WEST SPRINGFIELD – Storrowton Village Museum will host a free educational tour of its legendary Aunt Helen’s Herb Garden on July 10 from 10 a.m. to 1 p.m. |
The garden, named for Storrowton Village’s founder, Helen Storrow, is located in the backyard of the Gilbert Farmstead on the grounds of Eastern States Exposition.
The Village’s master gardeners maintain the area, which grows herbs of the time period depicted by Storrowton Village. They tend the herbs and weed the garden throughout the season, though it’s important not to weed it too well, as that would take away from the historical accuracy of the garden, master gardener Thelma Greene explained.
The typical farming family of the era did not focus on the garden; the father and sons were out in the fields, and the mother and daughters were inside cooking and doing household chores. The garden was there for convenience, its “weedy” situation not the primary concern for the household.
Visitors will be shown the four sections of the garden: medicinal, culinary, textile and household. Plants that can be found in the garden include: Orris, used as a fixative in potpourri; milkweed and lavender are used as a dye for thread as well as insect repellant; and the Joe Pye weed was believed to cure typhus. And there is much more lore and history to be shred. The herbs all have a purpose, many of them serving double-duty with more than one use.
Demonstrations will include examples of how different herbs were used in this time period, such as in flavoring vinegars or teas, which visitors will be able to sample.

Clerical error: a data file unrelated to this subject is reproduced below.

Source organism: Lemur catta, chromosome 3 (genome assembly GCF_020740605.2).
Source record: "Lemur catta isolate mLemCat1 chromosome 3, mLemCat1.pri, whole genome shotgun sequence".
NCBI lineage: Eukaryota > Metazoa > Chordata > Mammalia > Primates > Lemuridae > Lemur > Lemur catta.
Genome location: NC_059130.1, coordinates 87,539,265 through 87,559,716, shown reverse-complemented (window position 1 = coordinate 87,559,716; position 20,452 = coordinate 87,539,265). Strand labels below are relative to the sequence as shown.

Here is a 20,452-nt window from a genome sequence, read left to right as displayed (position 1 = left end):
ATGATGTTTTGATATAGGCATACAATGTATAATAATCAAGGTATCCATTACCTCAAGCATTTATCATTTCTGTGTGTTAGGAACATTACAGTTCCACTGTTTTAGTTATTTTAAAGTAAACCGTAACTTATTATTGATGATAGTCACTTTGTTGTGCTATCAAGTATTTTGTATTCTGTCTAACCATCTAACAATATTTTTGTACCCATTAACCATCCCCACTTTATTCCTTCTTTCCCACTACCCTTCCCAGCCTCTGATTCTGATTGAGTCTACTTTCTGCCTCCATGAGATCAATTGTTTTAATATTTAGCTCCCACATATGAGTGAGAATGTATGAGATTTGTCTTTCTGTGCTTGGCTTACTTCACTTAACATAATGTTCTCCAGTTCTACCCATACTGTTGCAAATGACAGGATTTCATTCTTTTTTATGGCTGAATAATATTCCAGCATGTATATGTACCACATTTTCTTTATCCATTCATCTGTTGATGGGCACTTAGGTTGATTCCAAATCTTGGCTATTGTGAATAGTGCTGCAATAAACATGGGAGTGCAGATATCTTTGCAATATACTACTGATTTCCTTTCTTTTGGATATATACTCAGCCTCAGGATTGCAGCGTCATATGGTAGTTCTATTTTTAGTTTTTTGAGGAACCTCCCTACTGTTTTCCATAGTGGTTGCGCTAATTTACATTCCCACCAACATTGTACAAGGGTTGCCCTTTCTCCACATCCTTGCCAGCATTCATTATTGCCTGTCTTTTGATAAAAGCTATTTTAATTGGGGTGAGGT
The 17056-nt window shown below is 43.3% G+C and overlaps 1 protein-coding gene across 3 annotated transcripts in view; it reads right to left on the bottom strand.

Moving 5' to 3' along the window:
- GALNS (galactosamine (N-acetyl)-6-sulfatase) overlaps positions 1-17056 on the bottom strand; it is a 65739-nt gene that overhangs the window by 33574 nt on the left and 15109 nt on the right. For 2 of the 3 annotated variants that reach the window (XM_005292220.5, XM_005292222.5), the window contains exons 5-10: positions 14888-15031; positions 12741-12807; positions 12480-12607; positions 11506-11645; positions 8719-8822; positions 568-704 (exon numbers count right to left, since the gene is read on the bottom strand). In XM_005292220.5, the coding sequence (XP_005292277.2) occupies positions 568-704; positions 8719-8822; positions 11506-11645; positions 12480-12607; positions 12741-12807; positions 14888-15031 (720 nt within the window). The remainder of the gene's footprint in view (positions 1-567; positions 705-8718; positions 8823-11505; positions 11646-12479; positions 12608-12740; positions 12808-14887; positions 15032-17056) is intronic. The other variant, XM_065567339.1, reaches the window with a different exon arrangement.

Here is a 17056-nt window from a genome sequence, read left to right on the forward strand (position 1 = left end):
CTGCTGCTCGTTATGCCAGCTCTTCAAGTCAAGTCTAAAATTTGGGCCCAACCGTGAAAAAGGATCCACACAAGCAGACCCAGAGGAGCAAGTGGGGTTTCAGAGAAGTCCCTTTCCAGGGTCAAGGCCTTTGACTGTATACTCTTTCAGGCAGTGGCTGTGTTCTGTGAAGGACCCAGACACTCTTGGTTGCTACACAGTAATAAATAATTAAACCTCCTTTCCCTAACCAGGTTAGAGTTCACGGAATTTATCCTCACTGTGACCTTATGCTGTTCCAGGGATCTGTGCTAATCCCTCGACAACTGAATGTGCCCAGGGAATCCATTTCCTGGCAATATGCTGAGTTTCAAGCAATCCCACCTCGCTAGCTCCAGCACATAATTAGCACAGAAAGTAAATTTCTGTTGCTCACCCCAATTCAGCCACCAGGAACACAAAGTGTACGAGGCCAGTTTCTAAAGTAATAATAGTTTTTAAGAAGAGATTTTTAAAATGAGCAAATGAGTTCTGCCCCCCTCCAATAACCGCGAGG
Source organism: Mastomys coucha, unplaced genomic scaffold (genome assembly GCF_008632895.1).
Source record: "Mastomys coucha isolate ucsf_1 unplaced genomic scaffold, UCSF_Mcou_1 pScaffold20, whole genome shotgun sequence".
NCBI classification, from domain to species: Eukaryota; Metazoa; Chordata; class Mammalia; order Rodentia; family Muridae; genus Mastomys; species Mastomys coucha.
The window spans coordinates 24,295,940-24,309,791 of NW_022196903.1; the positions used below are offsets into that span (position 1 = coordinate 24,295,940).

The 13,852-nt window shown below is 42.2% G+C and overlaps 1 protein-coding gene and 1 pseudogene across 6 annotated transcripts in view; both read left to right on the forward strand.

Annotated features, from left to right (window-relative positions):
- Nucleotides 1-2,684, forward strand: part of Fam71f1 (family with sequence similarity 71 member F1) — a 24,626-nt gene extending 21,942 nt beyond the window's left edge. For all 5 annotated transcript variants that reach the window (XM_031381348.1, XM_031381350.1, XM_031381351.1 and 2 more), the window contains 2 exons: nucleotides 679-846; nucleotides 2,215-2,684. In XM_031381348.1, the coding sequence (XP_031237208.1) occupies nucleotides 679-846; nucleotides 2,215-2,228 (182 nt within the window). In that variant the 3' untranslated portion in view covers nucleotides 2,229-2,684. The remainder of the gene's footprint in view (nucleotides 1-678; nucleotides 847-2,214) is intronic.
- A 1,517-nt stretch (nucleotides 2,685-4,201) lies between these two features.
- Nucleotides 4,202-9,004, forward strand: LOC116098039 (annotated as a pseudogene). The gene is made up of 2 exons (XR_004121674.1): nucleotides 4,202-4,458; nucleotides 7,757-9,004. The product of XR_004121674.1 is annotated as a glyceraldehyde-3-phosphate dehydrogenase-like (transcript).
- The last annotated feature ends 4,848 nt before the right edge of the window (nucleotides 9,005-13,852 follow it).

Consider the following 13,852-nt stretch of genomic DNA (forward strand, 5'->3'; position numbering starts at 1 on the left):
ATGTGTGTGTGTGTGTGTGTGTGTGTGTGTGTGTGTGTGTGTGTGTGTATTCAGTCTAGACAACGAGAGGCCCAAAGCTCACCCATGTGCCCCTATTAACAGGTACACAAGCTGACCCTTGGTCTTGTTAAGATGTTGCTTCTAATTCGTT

The real value of the garden comes from talking to the Master Gardeners and volunteers who tend it. They possess an incredible amount of knowledge of all the herbs they care for, and are able to look at a plant, tell you what it is and explain its uses.
“It really is amazing what people learned about plants and herbs, and how we have progressed from there,” Greene said. “It’s a labor of love. You have to not only know your herbs, but you also have to have a love of history.”
She credits most of the knowledge that 18th and 19th century farmers had of herbs and natural medicines to the Native Americans, who had knowledge of the land and the uses of regular plants the farmers could find right in their backyards.
The use of herbs is “something that has evolved forever,” Greene said.
As an example, she explained how the silk of milkweed was actually spun into thread not only in the time period represented by Storrowton Village, but also during World War II, when the government commissioned farmers to collect milkweed silk so it could be used in the production of life jackets.
Storrowton Village Museum hosts Open House Tours of its historic buildings Tuesday through Saturday, 11 a.m. to 3 p.m. through Aug. 22. For more information, call 205-5051 or email firstname.lastname@example.org.
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